What makes a good tech reviewer


One of the most important roles in the writing of a technical book is the technical reviewer. It’s also a really hard role because of the balance you need to strike. The first book I wrote, many years ago, was a Linux security title, aptly named Hardening Linux.1 The publisher found a technical reviewer for the book, another author, and sent them the first chapter. Which incidentally was the first chapter I’d ever written. They shredded it. They picked on my style, my content, nitpicked every grammatical error and basically crucified me. At the end of reading their comments I was basically ready to give up.2 I told the editor I was going to throw the towel in. He explained that the tech reviewer had massively over-stepped their bounds and described what a good tech reviewer should provide:

  1. Validate the technical content is correct and up-to-date.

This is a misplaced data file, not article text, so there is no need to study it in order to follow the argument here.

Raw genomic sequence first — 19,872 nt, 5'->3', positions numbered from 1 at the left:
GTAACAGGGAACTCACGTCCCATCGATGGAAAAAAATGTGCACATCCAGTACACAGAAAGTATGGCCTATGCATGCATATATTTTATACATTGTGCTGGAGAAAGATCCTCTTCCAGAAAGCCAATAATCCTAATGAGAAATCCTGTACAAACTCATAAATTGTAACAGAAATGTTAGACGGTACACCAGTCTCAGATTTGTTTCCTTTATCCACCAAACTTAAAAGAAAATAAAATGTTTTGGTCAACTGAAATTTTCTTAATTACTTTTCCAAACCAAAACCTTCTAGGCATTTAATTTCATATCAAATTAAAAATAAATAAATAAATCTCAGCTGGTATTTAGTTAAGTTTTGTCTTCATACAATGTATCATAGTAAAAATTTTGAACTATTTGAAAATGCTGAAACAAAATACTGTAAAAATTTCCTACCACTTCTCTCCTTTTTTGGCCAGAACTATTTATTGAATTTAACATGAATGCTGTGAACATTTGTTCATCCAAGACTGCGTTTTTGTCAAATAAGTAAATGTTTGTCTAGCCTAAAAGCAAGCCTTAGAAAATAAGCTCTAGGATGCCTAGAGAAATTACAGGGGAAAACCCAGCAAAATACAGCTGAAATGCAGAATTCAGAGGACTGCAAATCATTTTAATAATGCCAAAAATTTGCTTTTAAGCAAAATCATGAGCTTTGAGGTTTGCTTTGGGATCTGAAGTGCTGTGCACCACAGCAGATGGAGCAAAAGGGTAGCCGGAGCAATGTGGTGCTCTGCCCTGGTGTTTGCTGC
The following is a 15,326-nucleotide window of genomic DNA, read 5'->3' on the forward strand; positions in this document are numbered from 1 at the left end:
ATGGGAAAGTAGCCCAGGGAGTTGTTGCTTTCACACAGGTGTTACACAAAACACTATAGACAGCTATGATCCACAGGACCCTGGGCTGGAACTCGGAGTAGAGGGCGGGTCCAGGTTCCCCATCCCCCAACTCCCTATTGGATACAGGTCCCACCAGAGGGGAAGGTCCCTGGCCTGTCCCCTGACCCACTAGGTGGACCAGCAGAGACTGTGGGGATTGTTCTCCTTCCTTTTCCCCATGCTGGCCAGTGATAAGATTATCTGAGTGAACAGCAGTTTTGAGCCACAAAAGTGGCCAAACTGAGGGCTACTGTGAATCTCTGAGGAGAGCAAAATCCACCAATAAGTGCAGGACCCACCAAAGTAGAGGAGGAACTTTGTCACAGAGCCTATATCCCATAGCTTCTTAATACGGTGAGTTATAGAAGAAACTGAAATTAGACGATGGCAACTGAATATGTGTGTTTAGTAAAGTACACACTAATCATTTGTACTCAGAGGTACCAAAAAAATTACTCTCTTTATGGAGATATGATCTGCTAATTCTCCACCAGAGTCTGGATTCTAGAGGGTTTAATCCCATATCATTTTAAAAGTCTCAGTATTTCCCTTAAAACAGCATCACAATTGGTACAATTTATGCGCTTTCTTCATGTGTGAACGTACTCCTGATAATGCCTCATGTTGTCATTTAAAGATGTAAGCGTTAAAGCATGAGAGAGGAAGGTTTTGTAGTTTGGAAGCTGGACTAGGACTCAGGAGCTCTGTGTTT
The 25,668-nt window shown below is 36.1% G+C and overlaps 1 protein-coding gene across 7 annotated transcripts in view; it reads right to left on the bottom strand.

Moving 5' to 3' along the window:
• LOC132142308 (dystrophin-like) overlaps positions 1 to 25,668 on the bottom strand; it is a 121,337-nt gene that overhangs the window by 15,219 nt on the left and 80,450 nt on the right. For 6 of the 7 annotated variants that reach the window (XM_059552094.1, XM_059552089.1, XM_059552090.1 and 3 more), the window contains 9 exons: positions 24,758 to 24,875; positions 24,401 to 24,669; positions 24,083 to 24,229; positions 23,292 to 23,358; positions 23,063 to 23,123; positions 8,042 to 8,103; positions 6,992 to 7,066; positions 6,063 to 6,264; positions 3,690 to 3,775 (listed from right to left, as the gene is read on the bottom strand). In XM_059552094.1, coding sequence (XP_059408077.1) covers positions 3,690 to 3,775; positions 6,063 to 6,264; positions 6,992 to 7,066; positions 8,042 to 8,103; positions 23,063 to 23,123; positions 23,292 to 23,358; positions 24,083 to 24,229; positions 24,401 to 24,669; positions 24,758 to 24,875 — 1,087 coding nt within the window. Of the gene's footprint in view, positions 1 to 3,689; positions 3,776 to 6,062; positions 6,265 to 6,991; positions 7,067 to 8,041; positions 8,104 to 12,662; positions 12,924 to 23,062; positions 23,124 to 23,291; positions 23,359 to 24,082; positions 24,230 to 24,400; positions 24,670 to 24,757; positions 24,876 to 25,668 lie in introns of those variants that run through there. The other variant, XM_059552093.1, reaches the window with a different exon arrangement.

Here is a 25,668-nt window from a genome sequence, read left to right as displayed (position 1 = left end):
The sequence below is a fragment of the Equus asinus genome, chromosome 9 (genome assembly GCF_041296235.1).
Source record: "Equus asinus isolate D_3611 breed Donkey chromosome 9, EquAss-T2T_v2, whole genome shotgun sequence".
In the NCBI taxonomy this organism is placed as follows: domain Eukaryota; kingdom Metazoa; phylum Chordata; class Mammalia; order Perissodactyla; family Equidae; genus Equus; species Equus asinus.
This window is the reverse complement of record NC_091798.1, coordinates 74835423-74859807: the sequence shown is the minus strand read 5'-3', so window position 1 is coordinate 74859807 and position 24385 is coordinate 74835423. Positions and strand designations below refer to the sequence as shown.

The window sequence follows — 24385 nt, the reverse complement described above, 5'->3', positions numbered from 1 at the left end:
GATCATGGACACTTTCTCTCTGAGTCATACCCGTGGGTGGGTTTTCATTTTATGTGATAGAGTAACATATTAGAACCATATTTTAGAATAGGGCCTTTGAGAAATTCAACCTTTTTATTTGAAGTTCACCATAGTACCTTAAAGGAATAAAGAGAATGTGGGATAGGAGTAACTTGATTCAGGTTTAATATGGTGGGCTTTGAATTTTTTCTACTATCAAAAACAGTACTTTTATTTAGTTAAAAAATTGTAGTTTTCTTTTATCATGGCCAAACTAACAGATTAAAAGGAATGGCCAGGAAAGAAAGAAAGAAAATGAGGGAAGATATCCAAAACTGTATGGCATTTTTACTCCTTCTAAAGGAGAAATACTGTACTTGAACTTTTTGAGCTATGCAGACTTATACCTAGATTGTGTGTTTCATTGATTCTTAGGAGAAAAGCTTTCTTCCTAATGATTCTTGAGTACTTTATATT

2. Validate that any code or examples or instructions work
  3. Make sure the technical coverage makes sense. Have you covered the technology well? Are there edge cases or things you should add? Is there some feature you should cover or cover in more detail?

So what shouldn’t they do?

  1. Their job is not to editorialize on your style, grammar or voice.
  2. They shouldn’t spend hours fixing grammatical errors or spelling mistakes.3
  3. They shouldn’t critique the structure or narrative of your book. That’s a role for your editor.

So if you get asked or want to be a tech reviewer please consider these as some simple rules to help make the experience awesome for you and the author.

  1. The title of which is still the subject of some snickering from my partner. ↩︎

  2. As an aside, the editor should never have sent me that reviewed chapter. Ever. ↩︎

  3. I have an in-house copy editor for that who only charges me mockery and sarcasm. ↩︎